FIG. 7A is a simplified section view of a cage diameter control system incorporated in the wire cage making machine of FIG. 1, coupled to the stationary wheel and having a chain mount positioned at a first linear position along a guide tube to position rod clamps mounted to spokes of the stationary wheel at a first radial position;

FIG. 7B is a simplified section view of the cage diameter control system similar to FIG. 7B, with the chain mount at a second linear position along the guide tub to position the rod clamps at a second radial position along the spokes of the stationary wheel;

FIG. 8 is a schematic diagram of a wire cage produced using the wire cage making machine of FIG. 1, with uniformly aligned longitudinal rods;

FIG. 9 is a schematic diagram of a another wire cage produced using the wire cage making machine of FIG. 1, with twisted longitudinal rods; and

FIG. 10 is a schematic diagram of a wire cage produced using the wire cage making machine of FIG. 1, with twisted longitudinal rods and variations in cage diameter along the length of the wire cage.

DETAILED DESCRIPTION OF THE INVENTION

This invention relates to a system and method for making wire cages that may be particularly useful for reinforcing concrete pipe or other tubular concrete structures. A wire cage generally consists of a series of longitudinal rods interconnected by a circumferential or spiral rod or wire that is welded to the longitudinal rods at each point at which the circumferential rod or wire intersects the longitudinal rods. A wire cage making machine 10 is shown in FIG. 1 and is composed of four general components or systems: a rod support frame or carriage 12, a cage diameter control system 14, a welding unit 16, and a control station 18. Each of these systems will be described in greater detail below, but generally these systems provide increased flexibility in defining the contour of a wire cage. It is noted that a wire cage making machine may have additional components or systems not specifically described herein.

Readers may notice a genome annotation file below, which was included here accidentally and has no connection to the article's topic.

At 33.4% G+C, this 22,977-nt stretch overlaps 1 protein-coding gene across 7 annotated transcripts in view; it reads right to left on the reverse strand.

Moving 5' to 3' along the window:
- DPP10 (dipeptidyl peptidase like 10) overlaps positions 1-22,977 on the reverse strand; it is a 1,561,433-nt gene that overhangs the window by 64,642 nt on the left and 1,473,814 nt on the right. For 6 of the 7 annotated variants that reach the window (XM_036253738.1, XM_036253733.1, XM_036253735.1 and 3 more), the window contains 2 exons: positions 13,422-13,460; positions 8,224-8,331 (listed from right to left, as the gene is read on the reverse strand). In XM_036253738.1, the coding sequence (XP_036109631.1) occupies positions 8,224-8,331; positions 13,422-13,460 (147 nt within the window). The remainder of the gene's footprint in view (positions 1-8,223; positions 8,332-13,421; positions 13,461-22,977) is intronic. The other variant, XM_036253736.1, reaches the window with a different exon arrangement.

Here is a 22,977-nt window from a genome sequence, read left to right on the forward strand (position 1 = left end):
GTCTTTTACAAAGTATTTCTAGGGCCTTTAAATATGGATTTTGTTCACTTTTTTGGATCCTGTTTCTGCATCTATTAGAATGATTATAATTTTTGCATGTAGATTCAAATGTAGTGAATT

Rod Support Carriage

Referring to FIGS. 1, 2 and 4, the rod support carriage 12 includes a stationary wheel 20 and a movable wheel 22 supported by a frame 24. The frame 24 includes a pair of rails 26, 28 that support the movable wheel 22 and house a pair of racks 30, 32, respectively, along which the movable wheel 22 may be translated to pull longitudinal rods through the stationary wheel 20, as will be explained further below. The frame further includes a base 34 that supports the stationary wheel 20. The movable wheel 22 is translated along the racks 30, 32 by a drive motor 36 that drives a pair of pinions 38, 40 through a drive shaft 41, along the pair of racks 30, 32. In operation, longitudinal rods are fed through the stationary wheel 20 and fastened to the movable wheel 22. During the cage making process, the movable wheel 22 is moved away from the stationary wheel 20 by operation of the drive motor 36 rotating the pinions 38, 40 to move along the racks 30, 32, until a desired cage length is reached. It should be noted that the carriage 12 may support more than the one movable wheel shown in the figures.